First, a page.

Pull Up Your Plants: Dandelion
Aliases — Blowball, common dandelion, dandelion, faceclock, chicoria, consuelda, pissabed, swine’s snout, lǒwenzahn, agriomoroulia, pikraphake, earth nail, golden hair, pu gong ying, yellow gowan, fortune-teller, wild endive, bitterwort, Irish daisy, cankerwort, Fr.: Dent de Lion, Pissenlit. Ital.: Tarapaeo, Macerone. Span.: Diente de leon. Port.: Dente de leao. Germ.: Lowenrahn, Pfaffenrohrlein. Dut.: Pardebloem, Zeenwenand. Swed.: Legontand, Maskrason.
Binomial Etymology — Taraxacum officinale — Taraxi- is “confusion, or trouble;” -cum is “a wave” (Borror, 1960). Officinale is a distinction given to plants that were used in the official Roman pharmacopeia as a medicinal plant (Deane, 2016).
Binomial Pronunciation — tar-AX-a-kum oh-fis-in-AY-lee
USDA Classification — Weedy, invasive.
There are unquantifiable acts of human kindness and wonder attached to our dandelion. How many mothers have been handed a dandelion flower with love? How many wishes have ridden with dandelion achenes on the dreaming breath of children? Through what else but the corruption of adult commerce do we learn to devalue what is abundant, and to be unappreciative of the beauty that offers itself for free? It can be imagined that the allure of dandelions is made for the unjaded eyes of youth. However, the dandelion offers us salad, “coffee,” pickles, wine, capers, and so many medicinal comforts that it is widely considered a botanical panacea. Like a good friend, it seems the dandelion wants to be near us; it wants to laugh with us; it wants us to be well fed; it wants us to be healthy.
This ubiquitous perennial forb exudes a milky latex when broken. Its stemless leaves radiate in a rosette fashion from the crown of a long, sometimes carrot-like, taproot. The leaves can either be bluntly or sharply lobed with no spines or fuzz. The flower stalks are leafless, and hollow. The showy, yellow “flower” is actually a yellow inflorescence (a grouping of tiny ray flowers that coalesce to make what appears to be a single flower), or composite flower. Each ray flower is fertilized to produce a single achene (a fruit containing one seed) attached to a whispy, white, and fiberous “parachute.” The whole of these fertile seeds create the familiar and fluffy-white dandelion seed head.
This familiar cosmopolitan weed grows in moist/grassy areas such as lawns, parks, and meadows.
The leaves (especially the young ones) can be boiled, steamed, or eaten fresh as a delicious, although bitter, potherb. Parboiling (boiling in one or more changes of water) or soaking the leaves in baking soda decreases the bitter flavor. The flowers are used to make a beautiful, golden summer wine. The flowers also can be eaten raw, or can be battered and fried. The roots can be dried and toasted to make a coffee-dark tea. The flower buds can be pickled as a caper. The roots can be cooked and eaten as a root vegetable, and can apparently be pickled, although, I have not personally tried this and cannot attest to its culinary value.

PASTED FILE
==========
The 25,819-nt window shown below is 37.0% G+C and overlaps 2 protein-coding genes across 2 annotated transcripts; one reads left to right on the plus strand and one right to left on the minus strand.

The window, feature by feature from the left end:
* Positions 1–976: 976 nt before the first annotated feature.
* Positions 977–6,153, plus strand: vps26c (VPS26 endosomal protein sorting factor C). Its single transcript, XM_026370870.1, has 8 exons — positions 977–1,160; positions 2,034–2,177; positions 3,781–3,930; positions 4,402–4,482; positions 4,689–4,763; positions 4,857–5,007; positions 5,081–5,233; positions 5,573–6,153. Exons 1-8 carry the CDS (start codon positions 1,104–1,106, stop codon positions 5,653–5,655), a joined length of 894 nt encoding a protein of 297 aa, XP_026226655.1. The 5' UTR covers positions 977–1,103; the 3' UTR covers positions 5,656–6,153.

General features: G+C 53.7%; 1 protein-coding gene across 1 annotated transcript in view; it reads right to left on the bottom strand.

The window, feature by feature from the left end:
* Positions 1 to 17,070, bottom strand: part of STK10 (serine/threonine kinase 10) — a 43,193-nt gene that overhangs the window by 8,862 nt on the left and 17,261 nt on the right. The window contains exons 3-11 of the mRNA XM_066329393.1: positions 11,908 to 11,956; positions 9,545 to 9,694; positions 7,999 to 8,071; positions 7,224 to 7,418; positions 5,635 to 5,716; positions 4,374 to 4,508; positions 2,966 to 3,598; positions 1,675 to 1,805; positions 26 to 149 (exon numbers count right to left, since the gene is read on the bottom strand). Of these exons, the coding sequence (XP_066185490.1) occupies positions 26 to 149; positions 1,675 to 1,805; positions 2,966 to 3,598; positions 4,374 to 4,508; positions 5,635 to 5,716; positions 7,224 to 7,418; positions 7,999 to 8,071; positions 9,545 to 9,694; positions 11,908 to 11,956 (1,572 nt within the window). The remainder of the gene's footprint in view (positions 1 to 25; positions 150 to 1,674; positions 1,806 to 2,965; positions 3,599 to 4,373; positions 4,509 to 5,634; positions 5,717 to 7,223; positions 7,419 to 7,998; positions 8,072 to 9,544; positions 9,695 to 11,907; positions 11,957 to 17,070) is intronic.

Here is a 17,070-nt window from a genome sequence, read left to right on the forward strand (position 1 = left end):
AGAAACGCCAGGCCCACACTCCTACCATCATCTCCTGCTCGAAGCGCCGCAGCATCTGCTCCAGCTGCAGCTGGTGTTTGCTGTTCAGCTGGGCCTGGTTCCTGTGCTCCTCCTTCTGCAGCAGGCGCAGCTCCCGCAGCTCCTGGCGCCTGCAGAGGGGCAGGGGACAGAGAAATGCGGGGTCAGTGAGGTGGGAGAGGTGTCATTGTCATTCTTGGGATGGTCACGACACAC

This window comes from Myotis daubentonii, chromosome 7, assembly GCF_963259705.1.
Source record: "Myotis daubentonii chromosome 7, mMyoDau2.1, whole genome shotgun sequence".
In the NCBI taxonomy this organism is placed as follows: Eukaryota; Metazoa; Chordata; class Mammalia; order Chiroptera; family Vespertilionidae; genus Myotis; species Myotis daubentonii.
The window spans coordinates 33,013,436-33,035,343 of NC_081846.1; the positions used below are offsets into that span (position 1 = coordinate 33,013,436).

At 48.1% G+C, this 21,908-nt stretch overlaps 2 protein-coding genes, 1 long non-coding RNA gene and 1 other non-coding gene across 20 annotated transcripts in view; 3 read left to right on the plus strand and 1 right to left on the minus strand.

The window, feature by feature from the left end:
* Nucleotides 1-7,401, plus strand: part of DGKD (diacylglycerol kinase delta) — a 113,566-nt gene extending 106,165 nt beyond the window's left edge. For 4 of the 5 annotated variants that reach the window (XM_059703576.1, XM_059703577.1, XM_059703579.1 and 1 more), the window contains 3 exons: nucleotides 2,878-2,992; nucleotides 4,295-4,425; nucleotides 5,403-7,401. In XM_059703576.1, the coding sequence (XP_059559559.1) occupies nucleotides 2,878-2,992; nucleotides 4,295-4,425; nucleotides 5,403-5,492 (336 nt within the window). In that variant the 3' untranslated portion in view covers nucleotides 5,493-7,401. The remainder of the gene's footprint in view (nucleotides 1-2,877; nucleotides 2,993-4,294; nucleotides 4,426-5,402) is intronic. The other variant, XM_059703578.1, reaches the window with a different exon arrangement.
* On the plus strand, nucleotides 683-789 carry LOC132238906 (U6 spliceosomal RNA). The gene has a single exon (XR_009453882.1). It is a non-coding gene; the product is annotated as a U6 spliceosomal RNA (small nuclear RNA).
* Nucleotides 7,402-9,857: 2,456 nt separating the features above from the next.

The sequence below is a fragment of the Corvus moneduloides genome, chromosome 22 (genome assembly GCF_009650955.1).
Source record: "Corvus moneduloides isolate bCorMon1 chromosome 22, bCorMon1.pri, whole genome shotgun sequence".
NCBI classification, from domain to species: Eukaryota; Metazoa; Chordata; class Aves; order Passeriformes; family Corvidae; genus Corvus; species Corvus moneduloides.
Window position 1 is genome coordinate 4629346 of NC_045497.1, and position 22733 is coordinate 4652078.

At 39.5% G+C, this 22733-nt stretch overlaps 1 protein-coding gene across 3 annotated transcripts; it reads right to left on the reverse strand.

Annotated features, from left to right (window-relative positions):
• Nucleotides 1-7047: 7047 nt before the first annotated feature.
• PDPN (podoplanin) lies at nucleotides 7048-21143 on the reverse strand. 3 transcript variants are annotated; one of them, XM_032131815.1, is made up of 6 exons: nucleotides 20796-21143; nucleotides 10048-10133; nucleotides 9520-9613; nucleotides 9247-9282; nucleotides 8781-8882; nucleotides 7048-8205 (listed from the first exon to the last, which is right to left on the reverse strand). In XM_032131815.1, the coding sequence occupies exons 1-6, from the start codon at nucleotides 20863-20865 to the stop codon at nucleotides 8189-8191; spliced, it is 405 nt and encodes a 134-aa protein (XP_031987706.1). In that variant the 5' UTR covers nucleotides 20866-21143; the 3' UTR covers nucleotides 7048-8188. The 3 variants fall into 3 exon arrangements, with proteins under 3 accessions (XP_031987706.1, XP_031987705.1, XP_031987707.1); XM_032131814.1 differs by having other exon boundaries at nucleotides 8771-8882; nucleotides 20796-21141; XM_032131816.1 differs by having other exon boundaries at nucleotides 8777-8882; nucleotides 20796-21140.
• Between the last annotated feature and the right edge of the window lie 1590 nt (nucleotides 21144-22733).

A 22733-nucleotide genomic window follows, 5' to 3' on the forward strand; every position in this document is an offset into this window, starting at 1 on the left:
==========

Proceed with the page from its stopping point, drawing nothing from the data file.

The root tea and leaves are widely esteemed by modern herbalists as a safe diuretic, increasing the frequency of urination and thus working to “detoxify” the body. A tincture of the roots is said to ease the symptoms of hepatitis and strengthen kidney function; the whole of the plant is said to stimulate the liver, and the root tea is said to aid in dissolving kidney stones (Moore, 1989). Moore also claimed that the pickled root can be used as a powerful remedy for various incarnations of inflammation (1989). Further, the dandelion root is said to aid in lowering blood glucose levels, and body weight as well as acting against tumor growth; it has been said that the dandelion has been used in treating breast cancer for nearly 1,000 years. The medicinal uses of the dandelion by America’s native inhabitants are legion, so get ready.
The Navajo, and Ramah peoples used the pulverized leaves as a topical aid to reduce swelling; the Aleut used wilted leaves to quell stomach aches and sore throats; the Ojibwa used the plant as a means to reduce fevers; the Cherokee used dandelion tea as a mild sedative; the Shoshoni utilized the plant in decoction as an antiseptic wash; the Iroquois used the plant to ease back pain, amnesia, liver spots, puffy eyes, kidney trouble, dropsy, constipation, toothaches, swollen lungs, and crushed testicles (I hope to never put those words together again); the Kiowa employed the plant to combat menstrual cramps; and the Ojibwa used a root infusion to combat heartburn (Moerman, 2009).
Taraxacum officinale was utilized by the Scotts in the 18th century as a diuretic and in tanning leather (Smollet, 1756).
Two secondary metabolites, peptides named ToHyp1 and ToHyp2, were recently isolated from dandelion that were previously unknown to science; these novel compounds have shown notable antifungal and antibacterial activity (Astafieva, et al., 2015). Taraxerol and Taraxasterol — compounds reported to have anticancer activities — have been isolated in dandelion roots (Sharma & Zafar, 2016). Taraxacum officinale leaf extract has shown to strongly discourage hepatitis C viral reproduction without damage to the human cell in in vitro experiment (Rehman, et al., 2016).
A decoction of the dandelion root was employed as a witch repelling wash by the Iroquois (Moerman, 2009). It is said that if the dandelion seeds float away on a windless day, this is a divination of a coming rain (Beals, 1917).